As I tried to be creative while working from home my daughter comes running inside and tells me that she has no homework today, but that she has to learn prayers (she knew already) for her First Confession.
It is March and my three children (nine, seven and four ) are finally back in school.
When we enrolled our daughter for the sacraments of Reconciliation and First Holy Communion I was excited. We ticked the boxes making sure that we will participate in the parish preparation and that it is our responsibility as a parent to hand on the faith. Even the three legged stool was mentioned. We ticked those boxes happily, full of energy and excitement. Finally, my daughter was to experience God’s mercy and love for us (through the Sacrament of Reconciliation) and she can finally join in the mystery of “Do this in memory of me”.
I am under no illusion that most of this might go over her head but for me as a mother that was my motivation. For me, those are moments of celebration as she is going to become an even closer friend to Jesus and the community of followers.
After registering, I heard nothing for months. Of course I thought we are living during a pandemic and the churches are closed. But then one day I spotted an announcement on the parish Facebook page. The parish team was still hoping to celebrate the Sacrament of Confirmation and First Holy Communion before the summer and that the Sacrament of Reconciliation was to be organised in the school. I nearly fell off my chair reading this. I contacted the parish team and was offered kind words like “it will be dignified in the school”.
It might sound selfish, but what about me? What about the promise I made on the day of her Baptism? I have been doing my best to pass on my love for God, and now I cannot be there on the day when she is to receive the Sacrament?
So, we had to figure it out as a family. Either go along with it like all the other families do, or stand up for what we believe is right?
After many tears and endless discussion, we went with our gut (God) feeling. On the day when all the children in second class were to celebrate the Sacrament of Reconciliation in the school I stood at the school gate to collect my daughter. Heavy-hearted I welcomed her, hugged her and held her tight. She was not impressed with the decision but little did she know the pain this had caused us: the sleepless nights and wondering is it the right thing to do. Personally, I was exhausted doing what I believed was right.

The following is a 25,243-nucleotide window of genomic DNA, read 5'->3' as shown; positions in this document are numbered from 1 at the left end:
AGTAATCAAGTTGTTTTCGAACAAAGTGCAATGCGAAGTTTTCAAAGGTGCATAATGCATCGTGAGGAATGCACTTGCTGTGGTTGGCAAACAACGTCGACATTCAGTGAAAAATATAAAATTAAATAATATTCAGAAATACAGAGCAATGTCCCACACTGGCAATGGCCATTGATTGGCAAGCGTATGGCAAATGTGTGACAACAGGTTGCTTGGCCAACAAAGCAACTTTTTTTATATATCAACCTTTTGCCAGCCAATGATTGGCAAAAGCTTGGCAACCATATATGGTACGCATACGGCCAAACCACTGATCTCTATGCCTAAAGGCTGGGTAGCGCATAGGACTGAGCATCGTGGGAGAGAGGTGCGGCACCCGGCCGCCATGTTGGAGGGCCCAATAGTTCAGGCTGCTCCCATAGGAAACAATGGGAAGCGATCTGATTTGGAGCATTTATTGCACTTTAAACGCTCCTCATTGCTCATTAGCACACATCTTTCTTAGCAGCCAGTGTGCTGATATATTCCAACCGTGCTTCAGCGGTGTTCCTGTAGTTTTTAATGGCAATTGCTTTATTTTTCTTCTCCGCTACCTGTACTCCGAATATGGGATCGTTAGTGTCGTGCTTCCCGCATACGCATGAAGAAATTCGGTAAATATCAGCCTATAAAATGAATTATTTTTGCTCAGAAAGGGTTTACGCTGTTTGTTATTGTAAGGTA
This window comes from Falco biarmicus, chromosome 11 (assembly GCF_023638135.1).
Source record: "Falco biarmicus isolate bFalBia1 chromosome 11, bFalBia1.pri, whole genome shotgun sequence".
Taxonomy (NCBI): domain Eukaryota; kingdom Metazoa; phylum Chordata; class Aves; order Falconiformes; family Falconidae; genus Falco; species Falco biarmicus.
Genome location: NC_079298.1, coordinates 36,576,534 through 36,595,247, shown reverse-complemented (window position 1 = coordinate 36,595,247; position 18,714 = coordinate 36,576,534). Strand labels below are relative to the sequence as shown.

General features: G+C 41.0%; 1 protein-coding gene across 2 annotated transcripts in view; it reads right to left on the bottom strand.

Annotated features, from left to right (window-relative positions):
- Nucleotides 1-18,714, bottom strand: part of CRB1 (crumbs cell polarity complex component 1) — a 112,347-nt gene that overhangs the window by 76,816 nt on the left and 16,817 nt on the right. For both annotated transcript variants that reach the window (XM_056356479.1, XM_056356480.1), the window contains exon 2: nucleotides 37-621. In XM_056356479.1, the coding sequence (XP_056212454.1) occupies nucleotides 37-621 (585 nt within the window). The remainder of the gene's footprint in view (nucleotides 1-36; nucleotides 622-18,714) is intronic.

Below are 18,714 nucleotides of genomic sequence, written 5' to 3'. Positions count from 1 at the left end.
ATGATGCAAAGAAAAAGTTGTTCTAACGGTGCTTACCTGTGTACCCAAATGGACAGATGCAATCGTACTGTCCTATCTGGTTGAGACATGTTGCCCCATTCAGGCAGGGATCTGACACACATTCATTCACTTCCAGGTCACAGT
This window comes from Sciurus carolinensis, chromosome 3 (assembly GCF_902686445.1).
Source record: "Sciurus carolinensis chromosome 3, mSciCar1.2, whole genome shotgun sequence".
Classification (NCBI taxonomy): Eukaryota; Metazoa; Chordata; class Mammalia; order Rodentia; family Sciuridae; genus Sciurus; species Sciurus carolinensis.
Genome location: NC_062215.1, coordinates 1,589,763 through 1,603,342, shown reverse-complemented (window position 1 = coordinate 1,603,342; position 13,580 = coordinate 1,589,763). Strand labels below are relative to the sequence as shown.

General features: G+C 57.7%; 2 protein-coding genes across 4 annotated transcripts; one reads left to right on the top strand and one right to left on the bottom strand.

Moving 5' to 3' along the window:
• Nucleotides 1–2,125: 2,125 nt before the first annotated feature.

How often have I heard Church leaders challenging parents to be involved? How often have we listened to those that shout the loudest because they do not want to engage and want an easy way out?
The pandemic has shown churches how vulnerable parishes have become. How fragile many of the priests are. If a pandemic is not a time to evangelise rather than playing the numbers game what will? As someone who wants to belong and engage, I am tired. The empty talk about collaboration, that we are all baptised with the same spirit, that we share the baptismal call, the empty talks about the importance of young families, listening to those involved. I realised I am just holding on by my fingertips – like many others just about to let go, not because I am upset, not because of this experience but because I love my Faith.
A little while after, my daughter came home with a sad face. I asked what was wrong. She told me that all the children in her class got an ice cream after their first penance. Her younger sister overheard the conversation and went to the freezer and took out an ice pop for her. All I could do was hug her and tell her we would celebrate together as a family when it was safe to do so.
And while saying this I knew this was not really about the ice cream.